Die Fledermaus in the Sydney Opera House
The co-production by Opera Australia and the West Australian Opera of Johann Strauss It's Die Fledermaus was first staged in 1996. I saw the latest revival on 25 February in the Sydney Opera House. Director Lindy Hume takes the piece out of 1870's Vienna and sets it in 1930s New York, an interesting juxtaposition of time and place, for the first performance was given for the tottering society of a Vienna reeling under the economic strain and repercussions of the Franco-Prussian War, whilst 1930s New York was staggering under the weight and trauma of the Great Depression. Yet the reckless lifestyles of both cities continued for a time while fortunes and empires were on track for disaster. Then, and only then, did the champagne lose its fizz.
Die Fledermaus is about unfettered hedonistic escapism. On the surface it is frivolous and self-indulgent; a light hearted commentary on a society that was desperately trying to ignore the reality of the world around it. Perhaps, today, we can relate more easily to the 1930s than the 187Os and this production takes us back to the escapism of the cinema of the 1930s, to the fabulous Art Deco film sets, to the costumes and the brashness of the bored and boring sophisticates, to the strange and often off-beat rough diamonds of society, to a time, as now, when things and people were not necessarily what they purported or seemed to be, to a period of economic disaster that most of us assume will never occur again.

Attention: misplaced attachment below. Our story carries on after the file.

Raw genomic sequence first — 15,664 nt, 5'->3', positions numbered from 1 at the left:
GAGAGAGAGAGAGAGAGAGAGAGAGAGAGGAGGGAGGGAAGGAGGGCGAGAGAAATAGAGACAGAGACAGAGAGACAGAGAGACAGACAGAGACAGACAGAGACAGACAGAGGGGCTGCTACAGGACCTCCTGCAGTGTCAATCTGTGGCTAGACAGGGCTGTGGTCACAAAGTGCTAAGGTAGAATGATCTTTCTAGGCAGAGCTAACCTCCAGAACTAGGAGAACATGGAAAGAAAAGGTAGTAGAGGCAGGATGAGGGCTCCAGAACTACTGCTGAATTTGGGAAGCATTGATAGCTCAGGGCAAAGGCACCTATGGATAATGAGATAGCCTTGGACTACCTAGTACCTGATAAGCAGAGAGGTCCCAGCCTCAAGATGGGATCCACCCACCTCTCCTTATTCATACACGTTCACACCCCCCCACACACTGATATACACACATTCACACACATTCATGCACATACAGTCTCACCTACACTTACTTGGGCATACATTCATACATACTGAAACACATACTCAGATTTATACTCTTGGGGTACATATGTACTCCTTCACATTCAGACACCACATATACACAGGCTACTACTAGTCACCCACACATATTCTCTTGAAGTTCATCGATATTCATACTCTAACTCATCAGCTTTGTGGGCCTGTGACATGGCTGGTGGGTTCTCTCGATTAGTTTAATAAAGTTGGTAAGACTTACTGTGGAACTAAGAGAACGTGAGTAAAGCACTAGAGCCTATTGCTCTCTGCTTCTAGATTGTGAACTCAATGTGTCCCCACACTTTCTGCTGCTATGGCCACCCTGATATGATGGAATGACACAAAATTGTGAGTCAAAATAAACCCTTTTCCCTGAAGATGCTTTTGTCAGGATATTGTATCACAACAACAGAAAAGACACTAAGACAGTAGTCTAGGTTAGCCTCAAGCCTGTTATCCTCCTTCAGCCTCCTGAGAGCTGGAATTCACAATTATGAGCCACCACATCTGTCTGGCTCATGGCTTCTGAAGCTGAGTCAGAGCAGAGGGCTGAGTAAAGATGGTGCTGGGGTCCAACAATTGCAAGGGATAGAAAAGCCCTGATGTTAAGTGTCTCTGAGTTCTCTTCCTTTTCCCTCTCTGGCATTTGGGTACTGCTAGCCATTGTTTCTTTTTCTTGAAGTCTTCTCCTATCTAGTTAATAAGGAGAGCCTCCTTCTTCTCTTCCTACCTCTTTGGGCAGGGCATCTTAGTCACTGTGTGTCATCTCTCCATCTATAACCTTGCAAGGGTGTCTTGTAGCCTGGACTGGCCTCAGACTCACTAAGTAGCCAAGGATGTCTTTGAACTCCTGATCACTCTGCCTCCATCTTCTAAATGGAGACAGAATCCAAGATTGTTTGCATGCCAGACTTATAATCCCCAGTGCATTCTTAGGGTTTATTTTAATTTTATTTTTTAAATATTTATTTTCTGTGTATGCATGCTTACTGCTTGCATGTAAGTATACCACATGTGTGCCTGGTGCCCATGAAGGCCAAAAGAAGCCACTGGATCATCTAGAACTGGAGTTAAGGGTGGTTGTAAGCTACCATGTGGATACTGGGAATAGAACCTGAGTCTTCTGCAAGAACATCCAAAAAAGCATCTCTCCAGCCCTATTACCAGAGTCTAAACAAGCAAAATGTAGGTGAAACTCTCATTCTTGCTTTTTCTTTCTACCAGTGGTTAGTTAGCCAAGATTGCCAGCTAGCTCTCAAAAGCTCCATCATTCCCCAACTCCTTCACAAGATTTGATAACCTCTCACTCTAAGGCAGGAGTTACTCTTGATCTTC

The First Act was a little shaky and slow getting into the swing. Slow, too, were quite a few of the tempi throughout but this is a stylish production, sung with panache and a great sense of mutual fun and involvement.